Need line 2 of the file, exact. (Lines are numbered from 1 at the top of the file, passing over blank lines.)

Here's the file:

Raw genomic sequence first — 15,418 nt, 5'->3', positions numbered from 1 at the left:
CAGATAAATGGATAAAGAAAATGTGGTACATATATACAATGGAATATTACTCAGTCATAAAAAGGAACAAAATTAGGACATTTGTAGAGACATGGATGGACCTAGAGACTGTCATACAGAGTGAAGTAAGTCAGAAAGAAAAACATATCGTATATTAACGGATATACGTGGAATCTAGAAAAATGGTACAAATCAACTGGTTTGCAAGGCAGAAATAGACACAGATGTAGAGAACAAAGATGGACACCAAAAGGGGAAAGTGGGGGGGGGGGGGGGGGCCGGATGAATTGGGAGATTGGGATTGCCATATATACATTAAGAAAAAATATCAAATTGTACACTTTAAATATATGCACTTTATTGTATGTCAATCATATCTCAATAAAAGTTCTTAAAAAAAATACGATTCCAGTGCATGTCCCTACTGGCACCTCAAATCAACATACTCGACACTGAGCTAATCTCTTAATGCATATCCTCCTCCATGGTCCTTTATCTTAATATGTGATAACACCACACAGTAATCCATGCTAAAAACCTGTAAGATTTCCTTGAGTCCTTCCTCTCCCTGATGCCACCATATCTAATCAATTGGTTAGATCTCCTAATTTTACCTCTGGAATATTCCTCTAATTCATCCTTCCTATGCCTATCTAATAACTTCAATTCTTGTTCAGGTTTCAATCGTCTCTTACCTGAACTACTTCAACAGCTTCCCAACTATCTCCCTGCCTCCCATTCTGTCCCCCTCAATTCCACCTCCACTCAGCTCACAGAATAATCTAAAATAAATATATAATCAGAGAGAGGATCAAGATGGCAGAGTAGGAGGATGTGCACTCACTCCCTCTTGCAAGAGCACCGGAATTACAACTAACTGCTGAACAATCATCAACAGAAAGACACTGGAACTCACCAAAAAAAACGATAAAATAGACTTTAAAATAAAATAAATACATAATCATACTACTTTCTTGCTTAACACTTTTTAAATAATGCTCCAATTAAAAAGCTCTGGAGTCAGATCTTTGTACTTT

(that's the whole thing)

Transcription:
CAGATAAATGGATAAAGAAAATGTGGTACATATATACAATGGAATATTACTCAGTCATAAAAAGGAACAAAATTAGGACATTTGTAGAGACATGGATGGACCTAGAGACTGTCATACAGAGTGAAGTAAGTCAGAAAGAAAAACATATCGTATATTAACGGATATACGTGGAATCTAGAAAAATGGTACAAATCAACTGGTTTGCAAGGCAGAAATAGACACAGATGTAGAGAACAAAGATGGACACCAAAAGGGGAAAGTGGGGGGGGGGGGGGGGGCCGGATGAATTGGGAGATTGGGATTGCCATATATACATTAAGAAAAAATATCAAATTGTACACTTTAAATATATGCACTTTATTGTATGTCAATCATATCTCAATAAAAGTTCTTAAAAAAAATACGATTCCAGTGCATGTCCCTACTGGCACCTCAAATCAACATACTCGACACTGAGCTAATCTCTTAATGCATATCCTCCTCCATGGTCCTTTATCTTAATATGTGATAACACCACACAGTAATCCATGCTAAAAACCTGTAAGATTTCCTTGAGTCCTTCCTCTCCCTGATGCCACCATATCTAATCAATTGGTTAGATCTCCTAATTTTACCTCTGGAATATTCCTCTAATTCATCCTTCCTATGCCTATCTAATAACTTCAATTCTTGTTCAGGTTTCAATCGTCTCTTACCTGAACTACTTCAACAGCTTCCCAACTATCTCCCTGCCTCCCATTCTGTCCCCCTCAATTCCACCTCCACTCAGCTCACAGAATAATCTAAAATAAATATATAATCAGAGAGAGGATCAAGATGGCAGAGTAGGAGGATGTGCACTCACTCCCTCTTGCAAGAGCACCGGAATTACAACTAACTGCTGAACAATCATCAACAGAAAGACACTGGAACTCACCAAAAAAAACGATAAAATAGACTTTAAAATAAAATAAATACATAATCATACTACTTTCTTGCTTAACACTTTTTAAATAATGCTCCAATTAAAAAGCTCTGGAGTCAGATCTTTGTACTTT